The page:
Flood season is upon us. According to the National Oceanic and Atmospheric Administration, this flood season promises to be a wet one, with 23 states likely to face moderate to major flooding. Although experts do not anticipate this year’s flooding to be as bad as 2019’s, they predict that 128 million Americans are still at risk of flooding and 1.2 million Americans are at risk for major flooding. These are your customers, and this is what they need to know about flood season 2020.
This spring's flood season is forecasted to be worse than average, affecting some 128 million Americans. According to a recent survey we conducted with The Harris Poll, much of that damage is likely to be uninsured. Why? Because most Americans vastly underestimate their exposure to flood damage. Here's a closer look at the disconnect, plus tips on how agents can tap into NFS resources to help Americans be ready when floods hit.
Tuesday, May 19, Michigan Governor Gretchen Whitmer issued a state of emergency for Midland County after two dams (Edenville and Sanford) were breached. Unprecedented flooding, as a result of several days of heavy rainfall, caused the dams to collapse and has displaced thousands of residents of Midland County and neighboring areas.
What storm activity can we expect in 2020? On April 2, 2020, the Tropical Meteorology Project Forecast from Colorado State University advised: “We anticipate that the 2020 Atlantic basin hurricane season will have above-normal activity.” Below is their forecast for Named Storms, Hurricanes, and Major Hurricanes.
Floods are becoming more common in the United States. In an age where three-quarters of the country lives paycheck to paycheck, that means most of us are just one bad storm away from disaster. But it doesn’t have to be that way. At NFS, we’ve dedicated ourselves to expanding flood protection for Americans around the country. Here’s our five-pronged approach for making sure more people who need flood insurance actually have it.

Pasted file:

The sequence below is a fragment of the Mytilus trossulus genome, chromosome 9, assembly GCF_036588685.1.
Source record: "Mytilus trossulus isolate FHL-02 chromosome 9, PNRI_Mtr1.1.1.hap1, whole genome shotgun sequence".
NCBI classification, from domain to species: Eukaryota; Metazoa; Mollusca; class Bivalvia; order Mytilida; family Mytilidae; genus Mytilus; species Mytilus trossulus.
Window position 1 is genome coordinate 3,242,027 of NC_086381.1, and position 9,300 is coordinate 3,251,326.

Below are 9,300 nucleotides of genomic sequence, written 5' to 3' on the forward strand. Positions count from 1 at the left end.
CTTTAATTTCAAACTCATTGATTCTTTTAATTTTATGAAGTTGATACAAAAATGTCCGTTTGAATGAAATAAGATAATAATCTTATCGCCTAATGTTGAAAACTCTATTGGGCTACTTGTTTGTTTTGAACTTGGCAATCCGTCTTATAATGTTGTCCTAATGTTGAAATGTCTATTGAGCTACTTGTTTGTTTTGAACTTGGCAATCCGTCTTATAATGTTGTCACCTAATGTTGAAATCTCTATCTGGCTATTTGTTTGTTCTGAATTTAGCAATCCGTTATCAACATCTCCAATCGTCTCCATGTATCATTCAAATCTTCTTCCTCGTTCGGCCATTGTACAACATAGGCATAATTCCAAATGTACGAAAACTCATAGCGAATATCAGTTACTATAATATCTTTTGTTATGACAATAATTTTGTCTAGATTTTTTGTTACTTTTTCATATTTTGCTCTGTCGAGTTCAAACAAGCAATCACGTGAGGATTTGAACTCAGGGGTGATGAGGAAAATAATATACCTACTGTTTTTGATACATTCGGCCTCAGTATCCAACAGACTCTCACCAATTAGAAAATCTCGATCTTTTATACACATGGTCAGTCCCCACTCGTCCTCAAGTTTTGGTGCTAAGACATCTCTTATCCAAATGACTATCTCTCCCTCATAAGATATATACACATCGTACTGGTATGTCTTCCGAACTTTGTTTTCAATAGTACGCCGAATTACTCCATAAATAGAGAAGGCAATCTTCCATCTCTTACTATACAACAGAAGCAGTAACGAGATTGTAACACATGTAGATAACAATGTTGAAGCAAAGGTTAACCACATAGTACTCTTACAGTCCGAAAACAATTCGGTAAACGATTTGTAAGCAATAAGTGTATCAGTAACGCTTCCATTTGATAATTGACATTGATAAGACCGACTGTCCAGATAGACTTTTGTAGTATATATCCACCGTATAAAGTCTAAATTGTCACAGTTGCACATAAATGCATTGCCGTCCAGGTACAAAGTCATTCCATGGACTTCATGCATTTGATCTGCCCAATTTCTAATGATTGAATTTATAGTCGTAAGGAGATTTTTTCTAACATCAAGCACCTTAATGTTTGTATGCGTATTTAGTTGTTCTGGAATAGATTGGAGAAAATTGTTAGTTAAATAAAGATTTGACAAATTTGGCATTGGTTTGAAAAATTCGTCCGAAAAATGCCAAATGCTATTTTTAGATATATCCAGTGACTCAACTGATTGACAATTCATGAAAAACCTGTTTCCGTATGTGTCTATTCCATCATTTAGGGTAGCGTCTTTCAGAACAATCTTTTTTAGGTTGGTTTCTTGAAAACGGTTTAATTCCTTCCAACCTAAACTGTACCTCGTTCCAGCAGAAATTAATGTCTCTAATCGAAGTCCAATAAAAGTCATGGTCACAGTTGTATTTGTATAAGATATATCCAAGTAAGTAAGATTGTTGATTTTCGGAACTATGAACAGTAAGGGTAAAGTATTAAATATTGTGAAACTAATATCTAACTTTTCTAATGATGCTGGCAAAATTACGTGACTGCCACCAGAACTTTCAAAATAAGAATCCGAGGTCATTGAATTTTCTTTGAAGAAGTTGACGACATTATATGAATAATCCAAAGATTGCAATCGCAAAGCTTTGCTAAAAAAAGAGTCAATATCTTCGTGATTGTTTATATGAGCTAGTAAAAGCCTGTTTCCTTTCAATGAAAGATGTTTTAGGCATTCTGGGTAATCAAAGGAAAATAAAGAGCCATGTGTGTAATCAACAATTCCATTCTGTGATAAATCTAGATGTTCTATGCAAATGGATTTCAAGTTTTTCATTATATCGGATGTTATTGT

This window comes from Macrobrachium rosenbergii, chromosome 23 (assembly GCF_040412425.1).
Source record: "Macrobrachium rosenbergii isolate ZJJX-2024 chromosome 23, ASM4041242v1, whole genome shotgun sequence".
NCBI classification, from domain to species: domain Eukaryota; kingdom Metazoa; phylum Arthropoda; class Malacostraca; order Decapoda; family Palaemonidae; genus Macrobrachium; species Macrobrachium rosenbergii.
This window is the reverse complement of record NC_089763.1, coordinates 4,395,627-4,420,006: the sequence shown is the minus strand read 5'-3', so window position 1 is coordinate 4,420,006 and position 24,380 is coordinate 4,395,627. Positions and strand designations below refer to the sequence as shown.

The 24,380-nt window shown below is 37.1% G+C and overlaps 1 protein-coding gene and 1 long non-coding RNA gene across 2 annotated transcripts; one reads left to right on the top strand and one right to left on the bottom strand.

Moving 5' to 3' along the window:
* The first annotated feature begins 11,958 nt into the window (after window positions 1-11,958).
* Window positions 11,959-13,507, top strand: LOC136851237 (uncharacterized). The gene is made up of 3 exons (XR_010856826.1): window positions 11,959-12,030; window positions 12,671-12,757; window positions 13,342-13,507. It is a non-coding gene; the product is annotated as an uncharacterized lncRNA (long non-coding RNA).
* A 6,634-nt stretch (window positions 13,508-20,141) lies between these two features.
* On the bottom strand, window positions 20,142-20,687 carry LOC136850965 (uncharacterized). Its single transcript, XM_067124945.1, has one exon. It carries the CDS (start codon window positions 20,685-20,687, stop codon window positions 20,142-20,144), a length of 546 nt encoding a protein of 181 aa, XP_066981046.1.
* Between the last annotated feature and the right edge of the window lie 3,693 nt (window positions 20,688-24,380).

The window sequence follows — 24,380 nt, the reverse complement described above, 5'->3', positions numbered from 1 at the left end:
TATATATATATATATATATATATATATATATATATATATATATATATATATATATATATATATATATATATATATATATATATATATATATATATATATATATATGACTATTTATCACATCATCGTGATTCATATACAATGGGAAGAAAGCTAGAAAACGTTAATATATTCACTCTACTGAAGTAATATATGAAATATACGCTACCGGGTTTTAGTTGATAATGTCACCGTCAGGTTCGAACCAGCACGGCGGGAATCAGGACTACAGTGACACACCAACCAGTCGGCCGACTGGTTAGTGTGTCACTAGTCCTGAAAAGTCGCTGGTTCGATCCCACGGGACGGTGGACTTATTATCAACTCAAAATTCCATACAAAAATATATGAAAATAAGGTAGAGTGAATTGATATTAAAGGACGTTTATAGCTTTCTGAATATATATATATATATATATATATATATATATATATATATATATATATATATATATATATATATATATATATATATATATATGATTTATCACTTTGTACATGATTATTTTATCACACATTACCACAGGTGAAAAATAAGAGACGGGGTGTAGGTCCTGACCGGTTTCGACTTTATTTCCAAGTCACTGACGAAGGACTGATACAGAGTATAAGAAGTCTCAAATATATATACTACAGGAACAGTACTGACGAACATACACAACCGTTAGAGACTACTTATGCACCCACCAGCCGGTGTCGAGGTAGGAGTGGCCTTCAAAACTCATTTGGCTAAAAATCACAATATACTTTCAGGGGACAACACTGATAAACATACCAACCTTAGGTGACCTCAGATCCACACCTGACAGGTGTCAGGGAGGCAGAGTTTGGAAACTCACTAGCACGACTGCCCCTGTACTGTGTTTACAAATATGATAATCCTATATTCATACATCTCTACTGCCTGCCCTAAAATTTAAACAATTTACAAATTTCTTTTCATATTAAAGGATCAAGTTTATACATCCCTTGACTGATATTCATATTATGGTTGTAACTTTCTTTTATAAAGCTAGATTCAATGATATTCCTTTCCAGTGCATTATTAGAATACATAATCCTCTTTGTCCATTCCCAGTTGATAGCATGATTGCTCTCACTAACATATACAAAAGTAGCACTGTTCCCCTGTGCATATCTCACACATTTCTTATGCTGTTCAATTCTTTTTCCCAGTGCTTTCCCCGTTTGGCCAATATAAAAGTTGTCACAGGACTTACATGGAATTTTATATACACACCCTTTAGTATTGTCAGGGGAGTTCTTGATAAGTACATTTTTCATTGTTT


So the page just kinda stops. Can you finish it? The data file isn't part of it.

The National Weather Service advises that, “The time to prepare for a storm is before the season begins, when you have the time and are not under pressure.” Waiting until the zero hour to plan can result is costly mistakes.
The saying “Times like this, even though tragic and devastating, bond us together as neighbors” by Jerry Reed has never been truer as evidenced by the solidarity many communities have seen during the COVID-19 pandemic.
Part of preparing for a hurricane includes strengthening your home. There are a number of ways to do this that can help to minimize damage sustained during a storm.
One very important but often overlooked but part of preparing for a storm is insurance. Be sure to reach out to offer your policyholders an insurance checkup.
Now that you should be aware of your flood risk and have created an evacuation plan, it’s time to start assembling disaster supplies. Start by making a list of various supplies you’ll need to both get through the storm and its aftermath.
97% of hurricanes hit between 1 June and 30 November. Now is the time to act and get prepared.
This week is NOAA’s Hurricane Preparedness Week. Hurricane season is a few weeks away and millions of Americans are vulnerable to the damaging costs that major storms can bring. This year, forecasters are predicting a very active season, driven by high temperatures in the tropics, with some predicting as many as 18 named storms this year.